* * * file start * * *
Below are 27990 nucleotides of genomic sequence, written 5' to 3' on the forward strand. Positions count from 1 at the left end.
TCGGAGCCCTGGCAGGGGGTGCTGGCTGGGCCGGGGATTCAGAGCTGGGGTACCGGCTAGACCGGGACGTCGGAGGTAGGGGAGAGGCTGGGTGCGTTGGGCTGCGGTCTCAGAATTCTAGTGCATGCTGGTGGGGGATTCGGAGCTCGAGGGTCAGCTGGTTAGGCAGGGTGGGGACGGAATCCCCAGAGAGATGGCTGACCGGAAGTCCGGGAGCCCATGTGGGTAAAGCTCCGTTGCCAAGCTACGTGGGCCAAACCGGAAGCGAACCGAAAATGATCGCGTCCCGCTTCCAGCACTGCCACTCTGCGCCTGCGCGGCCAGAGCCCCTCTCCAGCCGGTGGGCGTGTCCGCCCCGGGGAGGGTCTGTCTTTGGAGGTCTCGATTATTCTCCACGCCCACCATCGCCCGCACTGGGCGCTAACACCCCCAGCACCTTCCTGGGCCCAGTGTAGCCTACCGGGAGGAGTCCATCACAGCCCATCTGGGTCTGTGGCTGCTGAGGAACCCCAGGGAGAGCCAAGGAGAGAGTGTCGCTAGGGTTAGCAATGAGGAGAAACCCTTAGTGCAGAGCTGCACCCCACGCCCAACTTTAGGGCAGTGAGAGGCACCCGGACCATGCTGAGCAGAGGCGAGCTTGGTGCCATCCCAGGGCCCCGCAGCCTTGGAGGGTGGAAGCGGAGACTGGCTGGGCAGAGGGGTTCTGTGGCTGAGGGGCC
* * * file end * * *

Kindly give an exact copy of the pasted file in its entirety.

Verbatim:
Below are 27990 nucleotides of genomic sequence, written 5' to 3' on the forward strand. Positions count from 1 at the left end.
TCGGAGCCCTGGCAGGGGGTGCTGGCTGGGCCGGGGATTCAGAGCTGGGGTACCGGCTAGACCGGGACGTCGGAGGTAGGGGAGAGGCTGGGTGCGTTGGGCTGCGGTCTCAGAATTCTAGTGCATGCTGGTGGGGGATTCGGAGCTCGAGGGTCAGCTGGTTAGGCAGGGTGGGGACGGAATCCCCAGAGAGATGGCTGACCGGAAGTCCGGGAGCCCATGTGGGTAAAGCTCCGTTGCCAAGCTACGTGGGCCAAACCGGAAGCGAACCGAAAATGATCGCGTCCCGCTTCCAGCACTGCCACTCTGCGCCTGCGCGGCCAGAGCCCCTCTCCAGCCGGTGGGCGTGTCCGCCCCGGGGAGGGTCTGTCTTTGGAGGTCTCGATTATTCTCCACGCCCACCATCGCCCGCACTGGGCGCTAACACCCCCAGCACCTTCCTGGGCCCAGTGTAGCCTACCGGGAGGAGTCCATCACAGCCCATCTGGGTCTGTGGCTGCTGAGGAACCCCAGGGAGAGCCAAGGAGAGAGTGTCGCTAGGGTTAGCAATGAGGAGAAACCCTTAGTGCAGAGCTGCACCCCACGCCCAACTTTAGGGCAGTGAGAGGCACCCGGACCATGCTGAGCAGAGGCGAGCTTGGTGCCATCCCAGGGCCCCGCAGCCTTGGAGGGTGGAAGCGGAGACTGGCTGGGCAGAGGGGTTCTGTGGCTGAGGGGCC